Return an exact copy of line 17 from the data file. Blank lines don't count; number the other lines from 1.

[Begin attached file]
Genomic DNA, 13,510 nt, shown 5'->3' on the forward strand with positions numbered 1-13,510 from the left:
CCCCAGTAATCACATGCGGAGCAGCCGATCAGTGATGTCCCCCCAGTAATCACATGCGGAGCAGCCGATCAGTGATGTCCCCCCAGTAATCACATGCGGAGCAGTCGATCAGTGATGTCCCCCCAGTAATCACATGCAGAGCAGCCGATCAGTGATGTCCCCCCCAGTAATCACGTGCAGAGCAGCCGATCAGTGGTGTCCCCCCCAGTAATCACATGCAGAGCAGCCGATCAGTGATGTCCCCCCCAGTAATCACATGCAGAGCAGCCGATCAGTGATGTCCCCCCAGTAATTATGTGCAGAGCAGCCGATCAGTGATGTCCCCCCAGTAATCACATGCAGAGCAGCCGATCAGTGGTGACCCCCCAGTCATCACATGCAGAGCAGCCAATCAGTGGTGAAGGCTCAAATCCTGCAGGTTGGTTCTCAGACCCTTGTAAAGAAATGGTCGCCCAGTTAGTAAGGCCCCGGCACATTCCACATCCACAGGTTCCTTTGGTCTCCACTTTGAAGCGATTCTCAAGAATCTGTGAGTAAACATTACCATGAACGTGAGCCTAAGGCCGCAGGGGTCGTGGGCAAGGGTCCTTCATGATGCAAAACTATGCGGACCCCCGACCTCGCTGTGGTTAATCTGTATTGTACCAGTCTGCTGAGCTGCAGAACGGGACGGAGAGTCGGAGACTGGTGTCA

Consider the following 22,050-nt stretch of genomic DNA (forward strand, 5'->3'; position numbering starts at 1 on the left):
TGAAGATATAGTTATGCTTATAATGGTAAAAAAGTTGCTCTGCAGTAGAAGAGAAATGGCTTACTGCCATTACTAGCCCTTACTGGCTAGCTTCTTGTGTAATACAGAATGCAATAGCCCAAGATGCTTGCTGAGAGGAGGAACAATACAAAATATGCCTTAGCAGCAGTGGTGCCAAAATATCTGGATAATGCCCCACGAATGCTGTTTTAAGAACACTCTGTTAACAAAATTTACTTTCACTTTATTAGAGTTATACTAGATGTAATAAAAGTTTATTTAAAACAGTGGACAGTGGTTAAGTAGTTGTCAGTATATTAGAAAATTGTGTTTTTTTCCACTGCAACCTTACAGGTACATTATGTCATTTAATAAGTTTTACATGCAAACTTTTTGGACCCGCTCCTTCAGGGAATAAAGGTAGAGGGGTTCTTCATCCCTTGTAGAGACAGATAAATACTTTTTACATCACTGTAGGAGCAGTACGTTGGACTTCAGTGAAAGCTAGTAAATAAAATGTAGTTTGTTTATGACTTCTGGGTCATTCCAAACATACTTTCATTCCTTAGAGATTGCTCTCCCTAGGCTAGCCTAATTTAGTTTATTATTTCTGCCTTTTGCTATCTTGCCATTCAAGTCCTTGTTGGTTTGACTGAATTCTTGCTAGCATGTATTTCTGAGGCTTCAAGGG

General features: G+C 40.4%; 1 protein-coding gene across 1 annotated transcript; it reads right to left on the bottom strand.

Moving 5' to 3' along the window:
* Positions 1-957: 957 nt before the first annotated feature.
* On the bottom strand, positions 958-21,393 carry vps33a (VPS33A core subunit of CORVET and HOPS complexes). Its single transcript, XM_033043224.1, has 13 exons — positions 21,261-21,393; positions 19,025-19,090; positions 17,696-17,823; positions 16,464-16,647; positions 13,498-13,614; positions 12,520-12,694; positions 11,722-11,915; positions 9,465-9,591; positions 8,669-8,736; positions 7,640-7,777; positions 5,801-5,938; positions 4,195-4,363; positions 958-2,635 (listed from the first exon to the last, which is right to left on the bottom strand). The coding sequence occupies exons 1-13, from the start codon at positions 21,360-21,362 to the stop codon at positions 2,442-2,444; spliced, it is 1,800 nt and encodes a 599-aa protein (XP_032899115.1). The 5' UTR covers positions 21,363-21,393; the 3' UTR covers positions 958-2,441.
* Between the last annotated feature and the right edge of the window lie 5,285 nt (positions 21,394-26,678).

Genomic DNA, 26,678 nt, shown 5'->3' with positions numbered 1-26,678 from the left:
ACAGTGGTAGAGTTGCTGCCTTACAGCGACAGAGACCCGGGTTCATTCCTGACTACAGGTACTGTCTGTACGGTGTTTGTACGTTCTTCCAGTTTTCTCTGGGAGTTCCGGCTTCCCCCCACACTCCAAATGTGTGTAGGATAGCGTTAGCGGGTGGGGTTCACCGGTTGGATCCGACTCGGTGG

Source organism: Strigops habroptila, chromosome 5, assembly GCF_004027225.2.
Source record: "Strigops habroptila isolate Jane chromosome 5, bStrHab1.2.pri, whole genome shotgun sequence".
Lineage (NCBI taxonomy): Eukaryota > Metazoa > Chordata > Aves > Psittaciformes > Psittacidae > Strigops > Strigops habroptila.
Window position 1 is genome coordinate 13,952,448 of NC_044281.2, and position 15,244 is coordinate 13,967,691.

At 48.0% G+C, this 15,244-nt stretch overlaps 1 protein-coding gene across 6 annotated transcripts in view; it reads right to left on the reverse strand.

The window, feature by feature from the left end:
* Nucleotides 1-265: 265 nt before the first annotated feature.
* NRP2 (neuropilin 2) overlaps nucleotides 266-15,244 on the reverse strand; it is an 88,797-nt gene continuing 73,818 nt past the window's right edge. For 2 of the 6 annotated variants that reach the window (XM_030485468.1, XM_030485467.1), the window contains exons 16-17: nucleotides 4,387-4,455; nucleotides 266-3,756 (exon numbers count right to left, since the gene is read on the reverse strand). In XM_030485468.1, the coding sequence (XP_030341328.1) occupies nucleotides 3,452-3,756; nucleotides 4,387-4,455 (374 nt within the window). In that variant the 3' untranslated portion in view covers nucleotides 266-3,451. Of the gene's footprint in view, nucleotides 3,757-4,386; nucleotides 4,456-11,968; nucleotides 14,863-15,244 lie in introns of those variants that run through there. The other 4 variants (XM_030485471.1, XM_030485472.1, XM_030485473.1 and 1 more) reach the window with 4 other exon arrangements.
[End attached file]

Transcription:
The window, feature by feature from the left end: